The Red Jackets Are Here!

My new red jacket eagerly awaits its debut on Saturday.

As new owners of an organic, cut your own Christmas Tree Farm, there are many exciting “Firsts”:  the first time we walked the land; the first time we met Mike, Rich and Karlene; the first time Tim drove the tractor; the first time we camped for the weekend at the farm;  the first time my car and got stuck in the mud (surprisingly with Tim at the wheel – which I mention because I might expect myself to get stuck in the mud but not my can-do husband);  the first time Tim got the tractor stuck in the mud …  The list could go certainly go on (and not merely with things getting stuck in the mud).

There are many firsts behind us, and many more ahead of us  — including our first selling weekend happening this Saturday.  We are all very excited for that.

But beyond the summer adventures and the fall chores at the farm, we were thrilled when our new Third Stone Farm red jackets recently arrived in the mail.  There was something about seeing the jackets embroidered with the name of the farm on one side and our names on the other that made our ownership of Third Stone Farm become even more official than it already was.

Mike, Rich and Karlene started the tradition of having farm staff greet customers in bright red jackets.  We considered getting a different color jacket but the red made sense in terms of being visible at the farm on gray December days.  We also liked continuing the tradition.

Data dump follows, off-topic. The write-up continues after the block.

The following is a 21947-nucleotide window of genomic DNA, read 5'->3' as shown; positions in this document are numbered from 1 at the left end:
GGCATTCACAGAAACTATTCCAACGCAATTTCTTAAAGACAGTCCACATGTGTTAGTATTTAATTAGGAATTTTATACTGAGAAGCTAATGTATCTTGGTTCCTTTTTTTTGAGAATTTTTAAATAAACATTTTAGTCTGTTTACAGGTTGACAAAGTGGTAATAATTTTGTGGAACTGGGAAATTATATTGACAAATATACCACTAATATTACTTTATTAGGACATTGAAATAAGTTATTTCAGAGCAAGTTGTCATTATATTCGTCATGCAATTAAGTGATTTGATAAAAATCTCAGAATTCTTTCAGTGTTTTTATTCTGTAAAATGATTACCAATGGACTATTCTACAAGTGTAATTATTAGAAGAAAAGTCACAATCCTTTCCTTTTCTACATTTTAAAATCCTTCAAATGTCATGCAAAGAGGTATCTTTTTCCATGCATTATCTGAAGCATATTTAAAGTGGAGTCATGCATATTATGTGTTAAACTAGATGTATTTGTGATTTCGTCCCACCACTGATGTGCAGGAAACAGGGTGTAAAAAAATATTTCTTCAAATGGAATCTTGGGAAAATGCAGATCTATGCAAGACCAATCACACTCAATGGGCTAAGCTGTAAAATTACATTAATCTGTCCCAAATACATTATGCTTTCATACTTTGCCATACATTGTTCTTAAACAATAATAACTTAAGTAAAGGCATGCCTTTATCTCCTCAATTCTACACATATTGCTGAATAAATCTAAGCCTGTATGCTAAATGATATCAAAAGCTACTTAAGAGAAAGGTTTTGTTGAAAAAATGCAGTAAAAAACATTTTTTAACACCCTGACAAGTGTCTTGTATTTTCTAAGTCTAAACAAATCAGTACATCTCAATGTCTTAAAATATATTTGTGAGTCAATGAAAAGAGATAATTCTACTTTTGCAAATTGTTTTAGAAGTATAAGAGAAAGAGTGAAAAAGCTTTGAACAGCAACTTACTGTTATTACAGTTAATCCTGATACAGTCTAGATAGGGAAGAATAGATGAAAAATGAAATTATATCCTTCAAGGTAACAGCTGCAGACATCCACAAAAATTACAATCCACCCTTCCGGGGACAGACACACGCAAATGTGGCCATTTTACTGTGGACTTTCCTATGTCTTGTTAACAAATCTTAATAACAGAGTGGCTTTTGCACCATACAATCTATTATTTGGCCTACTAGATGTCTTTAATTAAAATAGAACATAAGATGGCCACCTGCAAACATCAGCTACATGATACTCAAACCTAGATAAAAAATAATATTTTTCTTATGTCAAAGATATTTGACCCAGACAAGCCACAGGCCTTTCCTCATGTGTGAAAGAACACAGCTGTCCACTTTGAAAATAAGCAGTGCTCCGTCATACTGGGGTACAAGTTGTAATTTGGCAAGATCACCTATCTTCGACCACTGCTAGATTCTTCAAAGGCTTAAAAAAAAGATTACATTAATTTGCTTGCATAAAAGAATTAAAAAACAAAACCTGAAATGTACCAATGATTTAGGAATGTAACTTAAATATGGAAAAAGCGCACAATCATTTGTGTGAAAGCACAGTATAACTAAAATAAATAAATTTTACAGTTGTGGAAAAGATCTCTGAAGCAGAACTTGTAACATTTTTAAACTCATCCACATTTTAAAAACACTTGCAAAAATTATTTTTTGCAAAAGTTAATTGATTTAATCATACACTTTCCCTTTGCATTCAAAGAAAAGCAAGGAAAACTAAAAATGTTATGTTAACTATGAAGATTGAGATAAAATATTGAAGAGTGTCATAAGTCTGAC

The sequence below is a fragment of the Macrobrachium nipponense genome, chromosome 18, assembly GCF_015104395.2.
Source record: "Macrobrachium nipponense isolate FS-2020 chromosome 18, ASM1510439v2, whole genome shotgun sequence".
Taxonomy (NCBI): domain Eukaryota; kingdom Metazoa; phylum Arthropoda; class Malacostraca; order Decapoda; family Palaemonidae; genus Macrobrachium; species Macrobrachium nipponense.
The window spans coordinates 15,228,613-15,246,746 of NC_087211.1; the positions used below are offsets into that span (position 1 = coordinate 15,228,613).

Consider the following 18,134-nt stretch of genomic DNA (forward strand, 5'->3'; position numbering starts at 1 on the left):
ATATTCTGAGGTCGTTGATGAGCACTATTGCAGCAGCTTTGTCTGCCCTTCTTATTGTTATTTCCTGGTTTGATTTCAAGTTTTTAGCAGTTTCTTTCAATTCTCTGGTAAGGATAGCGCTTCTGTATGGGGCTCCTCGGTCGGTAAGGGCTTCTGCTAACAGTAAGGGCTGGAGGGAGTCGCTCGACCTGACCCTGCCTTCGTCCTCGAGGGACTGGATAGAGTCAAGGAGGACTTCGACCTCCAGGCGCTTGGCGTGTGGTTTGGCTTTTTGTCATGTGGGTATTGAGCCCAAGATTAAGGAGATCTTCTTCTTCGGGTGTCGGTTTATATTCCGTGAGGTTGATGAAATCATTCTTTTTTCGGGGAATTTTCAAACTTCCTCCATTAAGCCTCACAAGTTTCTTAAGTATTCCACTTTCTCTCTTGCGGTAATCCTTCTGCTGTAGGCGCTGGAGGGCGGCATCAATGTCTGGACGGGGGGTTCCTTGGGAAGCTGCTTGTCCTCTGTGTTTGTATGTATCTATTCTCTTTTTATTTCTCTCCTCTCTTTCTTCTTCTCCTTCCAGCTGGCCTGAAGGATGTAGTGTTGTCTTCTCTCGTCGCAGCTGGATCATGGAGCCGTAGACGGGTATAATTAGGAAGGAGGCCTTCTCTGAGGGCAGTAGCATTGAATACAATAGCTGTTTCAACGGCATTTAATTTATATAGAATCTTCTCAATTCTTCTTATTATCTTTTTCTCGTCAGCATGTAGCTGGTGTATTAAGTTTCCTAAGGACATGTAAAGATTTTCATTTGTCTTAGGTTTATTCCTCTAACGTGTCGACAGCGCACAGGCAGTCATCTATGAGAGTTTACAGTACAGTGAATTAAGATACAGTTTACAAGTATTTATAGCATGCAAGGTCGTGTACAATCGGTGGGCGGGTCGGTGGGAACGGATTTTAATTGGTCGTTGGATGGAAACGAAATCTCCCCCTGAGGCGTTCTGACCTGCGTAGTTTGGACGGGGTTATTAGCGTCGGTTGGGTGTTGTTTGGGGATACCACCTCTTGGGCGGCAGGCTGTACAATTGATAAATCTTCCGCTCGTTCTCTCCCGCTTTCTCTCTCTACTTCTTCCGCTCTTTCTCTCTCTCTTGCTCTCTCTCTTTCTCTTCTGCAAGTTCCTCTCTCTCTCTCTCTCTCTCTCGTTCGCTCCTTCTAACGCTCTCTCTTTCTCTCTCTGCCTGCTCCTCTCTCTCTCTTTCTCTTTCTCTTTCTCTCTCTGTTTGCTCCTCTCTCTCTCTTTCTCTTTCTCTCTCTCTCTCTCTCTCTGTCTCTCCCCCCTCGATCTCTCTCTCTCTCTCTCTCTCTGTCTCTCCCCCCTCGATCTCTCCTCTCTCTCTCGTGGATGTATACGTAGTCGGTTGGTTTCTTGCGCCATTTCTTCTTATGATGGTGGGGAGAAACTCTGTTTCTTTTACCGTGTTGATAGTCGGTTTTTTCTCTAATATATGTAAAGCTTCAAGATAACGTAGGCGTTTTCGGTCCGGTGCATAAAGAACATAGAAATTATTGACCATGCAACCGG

As I waited for our jackets to arrive, I found myself thinking, however far afield it may be, of how our predecessors in the town of Barnstead Parade, almost 239 years ago, were anticipating the arrival of a very different kind of red coat.  On the day that I first met Karlene, she told me that Barnstead Parade is one of only five New Hampshire towns that has the distinction of having Parade in its name.  The name honors the local militia who would parade around the town square as they trained and prepared to fight for the independence of this country.

There is a history to the farm and there is a history to the town of Barnstead Parade .  The histories are different but they are tied together through the land that they share.  I am grateful that our family’s history is now becoming a part of the mix and I look forward to having all of us at the farm, over the coming three weekends, united by our red outerwear and our histories that are now intertwined.

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